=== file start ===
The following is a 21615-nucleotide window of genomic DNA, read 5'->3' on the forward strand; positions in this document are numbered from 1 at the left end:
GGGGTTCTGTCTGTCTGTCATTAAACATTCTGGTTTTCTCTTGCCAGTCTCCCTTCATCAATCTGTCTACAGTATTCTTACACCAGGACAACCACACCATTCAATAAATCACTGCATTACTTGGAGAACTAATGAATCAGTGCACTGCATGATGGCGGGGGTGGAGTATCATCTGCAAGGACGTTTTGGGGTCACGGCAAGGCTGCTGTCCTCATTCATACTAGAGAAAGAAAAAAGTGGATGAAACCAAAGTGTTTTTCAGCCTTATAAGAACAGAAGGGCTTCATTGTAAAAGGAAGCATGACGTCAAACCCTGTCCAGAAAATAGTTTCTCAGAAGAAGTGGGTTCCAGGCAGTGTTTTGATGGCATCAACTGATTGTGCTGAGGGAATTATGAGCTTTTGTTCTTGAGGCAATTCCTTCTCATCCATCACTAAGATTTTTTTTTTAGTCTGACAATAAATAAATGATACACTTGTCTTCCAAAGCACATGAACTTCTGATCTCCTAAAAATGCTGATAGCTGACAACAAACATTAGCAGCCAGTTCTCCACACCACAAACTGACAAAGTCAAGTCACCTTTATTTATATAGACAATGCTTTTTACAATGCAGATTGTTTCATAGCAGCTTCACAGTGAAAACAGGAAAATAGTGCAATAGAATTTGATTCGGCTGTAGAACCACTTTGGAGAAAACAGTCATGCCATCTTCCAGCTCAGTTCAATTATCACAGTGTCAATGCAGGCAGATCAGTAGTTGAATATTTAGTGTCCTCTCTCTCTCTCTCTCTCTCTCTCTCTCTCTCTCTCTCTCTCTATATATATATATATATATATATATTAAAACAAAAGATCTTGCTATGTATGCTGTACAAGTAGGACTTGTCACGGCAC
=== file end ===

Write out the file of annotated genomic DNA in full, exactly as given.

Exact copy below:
The following is a 21615-nucleotide window of genomic DNA, read 5'->3' on the forward strand; positions in this document are numbered from 1 at the left end:
GGGGTTCTGTCTGTCTGTCATTAAACATTCTGGTTTTCTCTTGCCAGTCTCCCTTCATCAATCTGTCTACAGTATTCTTACACCAGGACAACCACACCATTCAATAAATCACTGCATTACTTGGAGAACTAATGAATCAGTGCACTGCATGATGGCGGGGGTGGAGTATCATCTGCAAGGACGTTTTGGGGTCACGGCAAGGCTGCTGTCCTCATTCATACTAGAGAAAGAAAAAAGTGGATGAAACCAAAGTGTTTTTCAGCCTTATAAGAACAGAAGGGCTTCATTGTAAAAGGAAGCATGACGTCAAACCCTGTCCAGAAAATAGTTTCTCAGAAGAAGTGGGTTCCAGGCAGTGTTTTGATGGCATCAACTGATTGTGCTGAGGGAATTATGAGCTTTTGTTCTTGAGGCAATTCCTTCTCATCCATCACTAAGATTTTTTTTTTAGTCTGACAATAAATAAATGATACACTTGTCTTCCAAAGCACATGAACTTCTGATCTCCTAAAAATGCTGATAGCTGACAACAAACATTAGCAGCCAGTTCTCCACACCACAAACTGACAAAGTCAAGTCACCTTTATTTATATAGACAATGCTTTTTACAATGCAGATTGTTTCATAGCAGCTTCACAGTGAAAACAGGAAAATAGTGCAATAGAATTTGATTCGGCTGTAGAACCACTTTGGAGAAAACAGTCATGCCATCTTCCAGCTCAGTTCAATTATCACAGTGTCAATGCAGGCAGATCAGTAGTTGAATATTTAGTGTCCTCTCTCTCTCTCTCTCTCTCTCTCTCTCTCTCTCTCTCTCTCTATATATATATATATATATATATATTAAAACAAAAGATCTTGCTATGTATGCTGTACAAGTAGGACTTGTCACGGCAC